Live a little: comfort a little; cheer thyself a little.
His bravery is not without hope or courage.

His Gentleness

      The milk of human kindness runs into his veins. True courage is always gentle. It is excellent to have a giant’s strength, but it is tyrannous to use it like a giant. Orlando is sweet and noble. When Adam is exhausted in the forest, he carries him in his arm, and brings him food at the peril of life.

Some Other Qualities

      Orlando is modest and has the sense of honor. He defeats powerful Charles, but never mentions it. And honor lies in his veins. His character is utterly opposed to that of Jaques. Orlando is essentially a man of action. He is not contemplative like Jaques, nor is he disposed to be a fault finder. When the melancholy philosopher proposes that “we two will rail against our mistress.” Orlando says,

I will chide no breather in the world but myself, against whom I know most faults.
Moreover, he is gay and hates the society of melancholy Jaques.

His Love for Rosalind

      He has fallen in love with Rosalind at first sight and now in the forest, he roams madly in search of her. E.K. Chamber writes about his mad love.

      “Then you have Orlando as the typical lover of romance, the love-shaked sonneteer, hanging his odes upon hawthorns and his elegies upon brambles, and abusing the young plants with carving 'Rosalind’ upon their barks.”

      We feel him to be worthy of Rosalind. He is so noble and true and brave. No wonder that Rosalind loved him. She must have felt from the first that he was a man likely to be a support to her through life.

Conclusion

      Hudson has summed up his character in the following words, “Orlando is altogether such a piece of young manhood as it does one good to be with. He has no special occasion for heroism, yet we feel there is plenty of heroic stuff in him. Brave, gentle, modest and magnanimous; never thinking of his high birth but to avoid dishonoring it; in his noble heartedness, forgetting and causing others to forget, his nobility of rank; he is in every way just such a man as all true men would choose for their best friend. He is good without effort; nay, it would require some effort for him to be otherwise; his soul gravitating towards goodness as of its own accord.” Perhaps the nearest he comes to being aware of his virtue is when his virtue triumphs over a nighty temptation; that is when he sees his unnatural brother in extreme peril.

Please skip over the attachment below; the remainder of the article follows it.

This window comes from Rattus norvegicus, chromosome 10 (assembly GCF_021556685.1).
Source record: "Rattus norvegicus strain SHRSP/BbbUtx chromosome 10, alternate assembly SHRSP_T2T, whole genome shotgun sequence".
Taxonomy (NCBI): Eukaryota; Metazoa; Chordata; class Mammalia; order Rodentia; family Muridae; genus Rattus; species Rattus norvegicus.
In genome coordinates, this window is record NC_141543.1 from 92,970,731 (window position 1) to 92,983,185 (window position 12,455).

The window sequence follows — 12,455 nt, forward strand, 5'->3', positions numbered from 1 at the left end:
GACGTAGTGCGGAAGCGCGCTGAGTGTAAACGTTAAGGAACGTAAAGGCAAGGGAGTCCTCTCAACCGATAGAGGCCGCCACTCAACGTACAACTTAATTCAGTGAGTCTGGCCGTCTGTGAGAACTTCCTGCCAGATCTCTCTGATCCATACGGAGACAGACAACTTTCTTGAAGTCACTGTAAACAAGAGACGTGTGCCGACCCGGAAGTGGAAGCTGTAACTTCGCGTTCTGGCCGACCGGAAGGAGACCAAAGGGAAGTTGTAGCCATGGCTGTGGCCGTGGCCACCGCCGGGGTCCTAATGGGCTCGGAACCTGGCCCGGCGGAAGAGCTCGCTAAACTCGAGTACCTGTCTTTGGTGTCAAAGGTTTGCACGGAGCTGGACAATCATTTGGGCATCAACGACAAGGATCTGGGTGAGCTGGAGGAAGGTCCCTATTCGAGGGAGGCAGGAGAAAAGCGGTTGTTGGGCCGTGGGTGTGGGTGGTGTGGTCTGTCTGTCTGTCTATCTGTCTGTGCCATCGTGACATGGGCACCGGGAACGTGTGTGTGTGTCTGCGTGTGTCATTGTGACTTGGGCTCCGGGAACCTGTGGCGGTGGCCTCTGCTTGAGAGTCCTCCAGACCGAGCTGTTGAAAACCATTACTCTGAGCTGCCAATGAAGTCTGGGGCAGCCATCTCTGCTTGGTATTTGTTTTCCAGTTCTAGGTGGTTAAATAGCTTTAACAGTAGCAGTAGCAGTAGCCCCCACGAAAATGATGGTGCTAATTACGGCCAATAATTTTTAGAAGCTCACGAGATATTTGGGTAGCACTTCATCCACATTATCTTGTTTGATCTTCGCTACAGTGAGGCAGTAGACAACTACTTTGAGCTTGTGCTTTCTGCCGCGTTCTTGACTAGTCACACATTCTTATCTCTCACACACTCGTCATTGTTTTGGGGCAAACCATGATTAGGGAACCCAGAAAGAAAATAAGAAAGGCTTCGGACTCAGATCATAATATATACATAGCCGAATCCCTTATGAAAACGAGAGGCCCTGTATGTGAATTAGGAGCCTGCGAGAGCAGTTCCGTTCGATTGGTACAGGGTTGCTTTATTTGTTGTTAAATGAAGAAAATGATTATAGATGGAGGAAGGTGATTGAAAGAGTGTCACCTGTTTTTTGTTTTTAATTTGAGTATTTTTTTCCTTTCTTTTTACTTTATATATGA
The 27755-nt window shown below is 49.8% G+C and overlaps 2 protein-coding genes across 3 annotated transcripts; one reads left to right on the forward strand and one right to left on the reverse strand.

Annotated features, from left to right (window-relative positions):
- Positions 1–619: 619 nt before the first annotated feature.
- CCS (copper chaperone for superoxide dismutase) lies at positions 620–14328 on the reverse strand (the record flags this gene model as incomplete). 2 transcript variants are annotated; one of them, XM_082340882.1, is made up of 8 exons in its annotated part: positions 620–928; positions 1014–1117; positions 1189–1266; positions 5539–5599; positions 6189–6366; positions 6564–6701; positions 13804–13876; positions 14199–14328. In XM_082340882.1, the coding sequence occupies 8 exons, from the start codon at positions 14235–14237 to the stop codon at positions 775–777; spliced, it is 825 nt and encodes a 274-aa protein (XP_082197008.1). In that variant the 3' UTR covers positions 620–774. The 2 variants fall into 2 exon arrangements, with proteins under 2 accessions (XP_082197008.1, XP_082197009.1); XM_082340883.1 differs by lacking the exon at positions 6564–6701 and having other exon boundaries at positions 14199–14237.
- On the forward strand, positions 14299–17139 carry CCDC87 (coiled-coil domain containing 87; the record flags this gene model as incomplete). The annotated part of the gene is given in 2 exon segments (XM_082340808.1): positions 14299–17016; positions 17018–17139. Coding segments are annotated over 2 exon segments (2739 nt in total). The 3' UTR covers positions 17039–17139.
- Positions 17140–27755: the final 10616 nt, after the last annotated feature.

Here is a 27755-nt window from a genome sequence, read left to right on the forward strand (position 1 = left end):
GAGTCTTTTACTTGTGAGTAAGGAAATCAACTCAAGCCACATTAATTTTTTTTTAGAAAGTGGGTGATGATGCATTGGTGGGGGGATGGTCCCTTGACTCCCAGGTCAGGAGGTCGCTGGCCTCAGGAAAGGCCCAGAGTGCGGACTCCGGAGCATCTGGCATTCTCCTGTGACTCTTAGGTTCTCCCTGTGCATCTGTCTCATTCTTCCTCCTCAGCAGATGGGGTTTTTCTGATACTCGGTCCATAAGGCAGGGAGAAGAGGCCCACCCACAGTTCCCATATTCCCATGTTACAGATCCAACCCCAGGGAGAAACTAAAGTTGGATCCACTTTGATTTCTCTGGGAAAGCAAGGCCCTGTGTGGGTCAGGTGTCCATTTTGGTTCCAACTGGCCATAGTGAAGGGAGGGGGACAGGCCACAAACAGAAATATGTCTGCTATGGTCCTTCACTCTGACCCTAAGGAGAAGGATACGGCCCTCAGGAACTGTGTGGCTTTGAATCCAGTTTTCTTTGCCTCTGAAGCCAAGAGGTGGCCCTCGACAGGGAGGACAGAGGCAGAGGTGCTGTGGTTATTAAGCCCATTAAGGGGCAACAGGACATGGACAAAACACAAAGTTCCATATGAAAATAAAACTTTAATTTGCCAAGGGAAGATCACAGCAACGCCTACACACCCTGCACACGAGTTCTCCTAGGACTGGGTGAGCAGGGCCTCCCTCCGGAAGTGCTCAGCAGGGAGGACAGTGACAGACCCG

But kindness is nobler ever than revenge
And nature, stronger than his just occasion, made him risk his life to save him.

      What attracts us most is the sincere lover inside Orlando, whose love for Rosalind is so deep and true that it cannot be measured by a common standard. From the day when Orlando sees her for the first time and the love which he feels for her has never come to an end till the last moment. Once Orlando reaches the forest of Arden, there are found some magnificent changes in the character of Orlando. It is he who saves the life of his brother from a hungry lioness and a snake.

       In the Arden from a resentful and aggressive young man, Orlando becomes every patient person. His sincere devotion and love for Rosalind, his true and honest feeling for her all come out in the forest of Arden. Once over from the anxiety attention of the court Orlando matured in the forest of Arden. In our final analysis, we may say that the character and the personality of Orlando created by Shakespeare becomes one of the most unique portrayals in the comedy and hence the most colorful figure in As You Like It.